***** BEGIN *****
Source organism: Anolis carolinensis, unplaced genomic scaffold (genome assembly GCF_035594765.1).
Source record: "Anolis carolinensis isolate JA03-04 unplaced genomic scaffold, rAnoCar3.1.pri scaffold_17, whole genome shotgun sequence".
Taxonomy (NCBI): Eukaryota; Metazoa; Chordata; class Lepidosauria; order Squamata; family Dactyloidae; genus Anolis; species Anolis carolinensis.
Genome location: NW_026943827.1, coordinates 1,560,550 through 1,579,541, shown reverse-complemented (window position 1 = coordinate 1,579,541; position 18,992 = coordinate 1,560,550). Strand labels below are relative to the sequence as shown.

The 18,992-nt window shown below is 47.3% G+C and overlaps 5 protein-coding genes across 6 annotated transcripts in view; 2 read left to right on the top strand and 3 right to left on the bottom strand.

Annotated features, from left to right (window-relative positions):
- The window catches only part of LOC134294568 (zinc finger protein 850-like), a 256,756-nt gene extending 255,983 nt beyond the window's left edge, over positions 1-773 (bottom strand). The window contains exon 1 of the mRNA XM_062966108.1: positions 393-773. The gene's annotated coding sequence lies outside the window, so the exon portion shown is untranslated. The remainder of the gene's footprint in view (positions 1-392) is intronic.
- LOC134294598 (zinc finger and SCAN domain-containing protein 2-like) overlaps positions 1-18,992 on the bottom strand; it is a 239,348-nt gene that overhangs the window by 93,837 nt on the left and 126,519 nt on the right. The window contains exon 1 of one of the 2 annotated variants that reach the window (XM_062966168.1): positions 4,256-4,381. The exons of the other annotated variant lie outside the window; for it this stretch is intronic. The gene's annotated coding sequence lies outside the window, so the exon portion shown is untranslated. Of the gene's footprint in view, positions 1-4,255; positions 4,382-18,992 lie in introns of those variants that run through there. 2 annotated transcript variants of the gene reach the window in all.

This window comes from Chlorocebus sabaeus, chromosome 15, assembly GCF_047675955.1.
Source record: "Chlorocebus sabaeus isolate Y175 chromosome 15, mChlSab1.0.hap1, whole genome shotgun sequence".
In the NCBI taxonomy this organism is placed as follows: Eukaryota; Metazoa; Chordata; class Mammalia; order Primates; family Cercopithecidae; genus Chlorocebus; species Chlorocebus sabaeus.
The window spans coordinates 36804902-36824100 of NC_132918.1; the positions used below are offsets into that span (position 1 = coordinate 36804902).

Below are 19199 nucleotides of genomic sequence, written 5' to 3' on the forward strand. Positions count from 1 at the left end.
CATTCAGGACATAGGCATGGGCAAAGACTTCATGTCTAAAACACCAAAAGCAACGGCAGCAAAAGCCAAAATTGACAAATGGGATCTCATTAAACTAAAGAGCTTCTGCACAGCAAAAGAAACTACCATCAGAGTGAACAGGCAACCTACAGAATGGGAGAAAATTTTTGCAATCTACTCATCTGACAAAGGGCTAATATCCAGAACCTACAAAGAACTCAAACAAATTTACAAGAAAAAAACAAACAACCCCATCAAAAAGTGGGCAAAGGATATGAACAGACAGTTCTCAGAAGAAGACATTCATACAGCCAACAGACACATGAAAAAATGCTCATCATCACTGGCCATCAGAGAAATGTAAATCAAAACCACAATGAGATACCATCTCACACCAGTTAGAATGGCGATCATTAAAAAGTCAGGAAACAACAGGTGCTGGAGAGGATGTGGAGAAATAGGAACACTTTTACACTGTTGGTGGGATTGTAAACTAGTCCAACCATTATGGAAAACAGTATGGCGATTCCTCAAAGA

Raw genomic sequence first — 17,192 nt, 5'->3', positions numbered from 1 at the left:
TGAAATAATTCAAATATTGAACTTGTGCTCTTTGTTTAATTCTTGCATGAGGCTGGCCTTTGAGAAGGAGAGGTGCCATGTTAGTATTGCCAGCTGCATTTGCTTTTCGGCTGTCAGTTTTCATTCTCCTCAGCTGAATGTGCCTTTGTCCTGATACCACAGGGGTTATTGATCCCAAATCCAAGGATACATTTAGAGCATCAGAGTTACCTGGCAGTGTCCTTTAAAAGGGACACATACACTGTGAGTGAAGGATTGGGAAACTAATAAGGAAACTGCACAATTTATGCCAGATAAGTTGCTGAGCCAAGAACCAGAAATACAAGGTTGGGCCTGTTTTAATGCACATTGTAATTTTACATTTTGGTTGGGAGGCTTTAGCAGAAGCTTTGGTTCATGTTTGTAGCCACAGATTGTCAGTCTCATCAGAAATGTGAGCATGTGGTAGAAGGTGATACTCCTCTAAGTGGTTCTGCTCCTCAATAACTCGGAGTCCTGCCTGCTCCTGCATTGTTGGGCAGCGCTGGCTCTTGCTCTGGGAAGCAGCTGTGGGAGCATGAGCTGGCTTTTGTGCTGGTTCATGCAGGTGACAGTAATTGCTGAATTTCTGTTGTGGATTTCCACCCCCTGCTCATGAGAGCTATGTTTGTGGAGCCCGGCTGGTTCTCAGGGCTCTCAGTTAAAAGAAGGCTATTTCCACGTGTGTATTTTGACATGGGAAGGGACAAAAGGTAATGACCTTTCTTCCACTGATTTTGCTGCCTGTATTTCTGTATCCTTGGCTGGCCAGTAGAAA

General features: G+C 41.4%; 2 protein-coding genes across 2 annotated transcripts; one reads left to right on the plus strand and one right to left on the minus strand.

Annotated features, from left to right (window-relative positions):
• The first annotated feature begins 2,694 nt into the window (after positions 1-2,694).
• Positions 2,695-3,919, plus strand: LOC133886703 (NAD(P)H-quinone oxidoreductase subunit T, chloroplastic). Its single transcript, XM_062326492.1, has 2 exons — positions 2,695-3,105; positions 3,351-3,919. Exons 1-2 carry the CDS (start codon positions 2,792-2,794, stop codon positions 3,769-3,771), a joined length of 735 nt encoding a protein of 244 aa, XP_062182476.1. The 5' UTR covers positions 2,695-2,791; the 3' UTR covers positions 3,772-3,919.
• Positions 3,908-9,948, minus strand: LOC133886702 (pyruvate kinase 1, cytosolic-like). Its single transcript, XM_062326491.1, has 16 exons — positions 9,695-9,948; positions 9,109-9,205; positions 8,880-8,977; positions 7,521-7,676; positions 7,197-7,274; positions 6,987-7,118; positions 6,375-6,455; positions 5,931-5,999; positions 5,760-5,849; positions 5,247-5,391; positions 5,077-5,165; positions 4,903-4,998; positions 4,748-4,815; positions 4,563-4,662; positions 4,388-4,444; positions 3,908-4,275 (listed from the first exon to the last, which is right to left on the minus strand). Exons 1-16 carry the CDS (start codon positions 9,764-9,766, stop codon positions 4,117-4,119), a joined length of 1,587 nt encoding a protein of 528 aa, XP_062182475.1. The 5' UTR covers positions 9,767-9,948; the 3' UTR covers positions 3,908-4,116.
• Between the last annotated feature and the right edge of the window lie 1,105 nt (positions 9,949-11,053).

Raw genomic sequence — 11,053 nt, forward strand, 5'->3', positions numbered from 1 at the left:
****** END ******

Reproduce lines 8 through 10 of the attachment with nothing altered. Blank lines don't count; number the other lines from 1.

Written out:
- LOC134294598 (zinc finger and SCAN domain-containing protein 2-like) overlaps positions 1-18,992 on the bottom strand; it is a 239,348-nt gene that overhangs the window by 93,837 nt on the left and 126,519 nt on the right. The window contains exon 1 of one of the 2 annotated variants that reach the window (XM_062966168.1): positions 4,256-4,381. The exons of the other annotated variant lie outside the window; for it this stretch is intronic. The gene's annotated coding sequence lies outside the window, so the exon portion shown is untranslated. Of the gene's footprint in view, positions 1-4,255; positions 4,382-18,992 lie in introns of those variants that run through there. 2 annotated transcript variants of the gene reach the window in all.

This window comes from Chlorocebus sabaeus, chromosome 15, assembly GCF_047675955.1.
Source record: "Chlorocebus sabaeus isolate Y175 chromosome 15, mChlSab1.0.hap1, whole genome shotgun sequence".